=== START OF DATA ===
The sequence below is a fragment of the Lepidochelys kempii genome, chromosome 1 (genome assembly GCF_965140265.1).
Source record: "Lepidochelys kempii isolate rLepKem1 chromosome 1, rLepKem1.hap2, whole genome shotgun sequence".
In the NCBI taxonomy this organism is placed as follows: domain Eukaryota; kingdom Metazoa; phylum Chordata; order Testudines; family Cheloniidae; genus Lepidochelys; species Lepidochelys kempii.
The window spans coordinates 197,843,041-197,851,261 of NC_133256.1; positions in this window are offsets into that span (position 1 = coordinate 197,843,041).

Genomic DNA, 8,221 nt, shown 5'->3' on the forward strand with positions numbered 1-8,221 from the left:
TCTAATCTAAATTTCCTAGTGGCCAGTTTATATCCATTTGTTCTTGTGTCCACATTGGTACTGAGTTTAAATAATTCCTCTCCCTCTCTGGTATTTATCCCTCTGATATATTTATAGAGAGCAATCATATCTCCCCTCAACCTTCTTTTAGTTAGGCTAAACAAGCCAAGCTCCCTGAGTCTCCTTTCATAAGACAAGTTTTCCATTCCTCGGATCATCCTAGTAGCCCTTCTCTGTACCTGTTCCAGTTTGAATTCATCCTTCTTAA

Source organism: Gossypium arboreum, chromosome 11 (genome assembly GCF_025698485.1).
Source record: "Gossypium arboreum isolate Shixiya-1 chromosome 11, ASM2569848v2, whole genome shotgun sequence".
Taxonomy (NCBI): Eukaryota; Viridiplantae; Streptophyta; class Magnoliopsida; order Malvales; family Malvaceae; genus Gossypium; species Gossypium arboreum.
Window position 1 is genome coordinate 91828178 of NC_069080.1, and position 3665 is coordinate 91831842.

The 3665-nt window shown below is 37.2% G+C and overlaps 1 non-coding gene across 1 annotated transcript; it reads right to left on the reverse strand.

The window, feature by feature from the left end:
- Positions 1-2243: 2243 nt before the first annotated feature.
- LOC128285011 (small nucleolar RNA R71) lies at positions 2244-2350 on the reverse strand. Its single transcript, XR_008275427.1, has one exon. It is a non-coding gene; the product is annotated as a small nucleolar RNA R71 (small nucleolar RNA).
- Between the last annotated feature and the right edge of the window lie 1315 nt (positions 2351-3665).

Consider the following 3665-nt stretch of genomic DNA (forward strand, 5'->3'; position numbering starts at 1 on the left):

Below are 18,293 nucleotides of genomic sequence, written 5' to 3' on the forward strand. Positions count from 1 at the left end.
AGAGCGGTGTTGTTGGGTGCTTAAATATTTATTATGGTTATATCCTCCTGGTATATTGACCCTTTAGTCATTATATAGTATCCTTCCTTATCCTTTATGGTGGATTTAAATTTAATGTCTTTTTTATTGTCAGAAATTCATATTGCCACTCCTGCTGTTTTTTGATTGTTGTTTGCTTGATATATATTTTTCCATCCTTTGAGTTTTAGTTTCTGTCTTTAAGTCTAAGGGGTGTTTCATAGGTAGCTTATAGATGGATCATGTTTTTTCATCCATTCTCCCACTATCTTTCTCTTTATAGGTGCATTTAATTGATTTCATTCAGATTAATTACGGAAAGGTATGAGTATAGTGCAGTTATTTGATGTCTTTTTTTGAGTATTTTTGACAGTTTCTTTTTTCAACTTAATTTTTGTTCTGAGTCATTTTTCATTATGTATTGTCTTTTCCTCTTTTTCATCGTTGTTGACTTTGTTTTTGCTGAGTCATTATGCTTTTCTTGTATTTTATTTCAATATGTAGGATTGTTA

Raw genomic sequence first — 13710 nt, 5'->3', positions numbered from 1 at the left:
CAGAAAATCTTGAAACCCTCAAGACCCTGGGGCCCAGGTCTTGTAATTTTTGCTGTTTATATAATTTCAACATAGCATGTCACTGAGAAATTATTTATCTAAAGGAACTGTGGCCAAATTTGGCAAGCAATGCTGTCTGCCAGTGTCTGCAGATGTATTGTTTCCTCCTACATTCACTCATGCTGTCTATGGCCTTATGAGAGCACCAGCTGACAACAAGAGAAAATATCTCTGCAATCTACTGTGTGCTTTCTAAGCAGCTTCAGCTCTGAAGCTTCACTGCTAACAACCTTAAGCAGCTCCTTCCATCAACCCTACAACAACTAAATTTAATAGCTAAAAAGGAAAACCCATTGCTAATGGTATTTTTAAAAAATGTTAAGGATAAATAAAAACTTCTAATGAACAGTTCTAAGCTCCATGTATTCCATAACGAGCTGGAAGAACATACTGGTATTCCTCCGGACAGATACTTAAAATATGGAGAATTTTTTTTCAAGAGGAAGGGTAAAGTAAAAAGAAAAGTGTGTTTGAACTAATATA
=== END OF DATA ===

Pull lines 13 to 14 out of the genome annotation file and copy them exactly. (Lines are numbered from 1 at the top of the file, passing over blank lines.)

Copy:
- Positions 1-2243: 2243 nt before the first annotated feature.
- LOC128285011 (small nucleolar RNA R71) lies at positions 2244-2350 on the reverse strand. Its single transcript, XR_008275427.1, has one exon. It is a non-coding gene; the product is annotated as a small nucleolar RNA R71 (small nucleolar RNA).